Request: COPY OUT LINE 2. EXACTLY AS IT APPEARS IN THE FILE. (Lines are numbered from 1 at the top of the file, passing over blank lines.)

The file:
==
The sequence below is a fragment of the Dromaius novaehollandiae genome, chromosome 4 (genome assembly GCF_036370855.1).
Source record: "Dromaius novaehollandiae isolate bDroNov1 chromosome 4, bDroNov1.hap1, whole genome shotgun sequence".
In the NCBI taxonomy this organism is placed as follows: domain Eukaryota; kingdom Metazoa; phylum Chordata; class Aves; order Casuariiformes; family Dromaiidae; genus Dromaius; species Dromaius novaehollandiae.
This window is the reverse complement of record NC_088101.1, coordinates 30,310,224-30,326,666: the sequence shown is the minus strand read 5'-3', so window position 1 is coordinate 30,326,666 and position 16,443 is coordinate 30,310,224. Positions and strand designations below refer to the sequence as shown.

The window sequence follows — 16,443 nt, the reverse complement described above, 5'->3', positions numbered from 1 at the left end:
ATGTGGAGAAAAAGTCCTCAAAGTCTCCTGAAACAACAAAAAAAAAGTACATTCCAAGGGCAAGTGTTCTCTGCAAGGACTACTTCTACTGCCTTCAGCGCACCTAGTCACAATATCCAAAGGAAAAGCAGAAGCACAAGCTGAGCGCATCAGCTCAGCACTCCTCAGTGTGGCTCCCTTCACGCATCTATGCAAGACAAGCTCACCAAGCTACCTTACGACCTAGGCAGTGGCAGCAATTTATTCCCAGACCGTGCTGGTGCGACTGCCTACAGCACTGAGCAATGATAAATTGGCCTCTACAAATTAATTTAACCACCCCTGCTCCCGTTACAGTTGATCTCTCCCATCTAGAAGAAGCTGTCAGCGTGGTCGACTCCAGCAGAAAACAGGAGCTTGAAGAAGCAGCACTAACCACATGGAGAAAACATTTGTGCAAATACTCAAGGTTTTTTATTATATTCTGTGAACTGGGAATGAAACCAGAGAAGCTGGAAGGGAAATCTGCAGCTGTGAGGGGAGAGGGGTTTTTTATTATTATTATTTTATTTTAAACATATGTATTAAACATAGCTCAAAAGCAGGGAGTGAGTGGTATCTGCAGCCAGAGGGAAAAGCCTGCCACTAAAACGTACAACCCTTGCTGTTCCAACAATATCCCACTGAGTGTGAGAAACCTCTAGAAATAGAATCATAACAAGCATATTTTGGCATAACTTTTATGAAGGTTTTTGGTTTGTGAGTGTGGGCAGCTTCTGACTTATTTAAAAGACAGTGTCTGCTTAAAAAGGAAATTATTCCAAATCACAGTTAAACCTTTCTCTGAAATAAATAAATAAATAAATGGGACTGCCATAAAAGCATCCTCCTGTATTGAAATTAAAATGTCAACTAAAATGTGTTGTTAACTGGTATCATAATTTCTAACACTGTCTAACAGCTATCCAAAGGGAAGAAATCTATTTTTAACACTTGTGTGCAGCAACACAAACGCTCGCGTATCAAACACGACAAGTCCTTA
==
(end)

Source record: "Dromaius novaehollandiae isolate bDroNov1 chromosome 4, bDroNov1.hap1, whole genome shotgun sequence".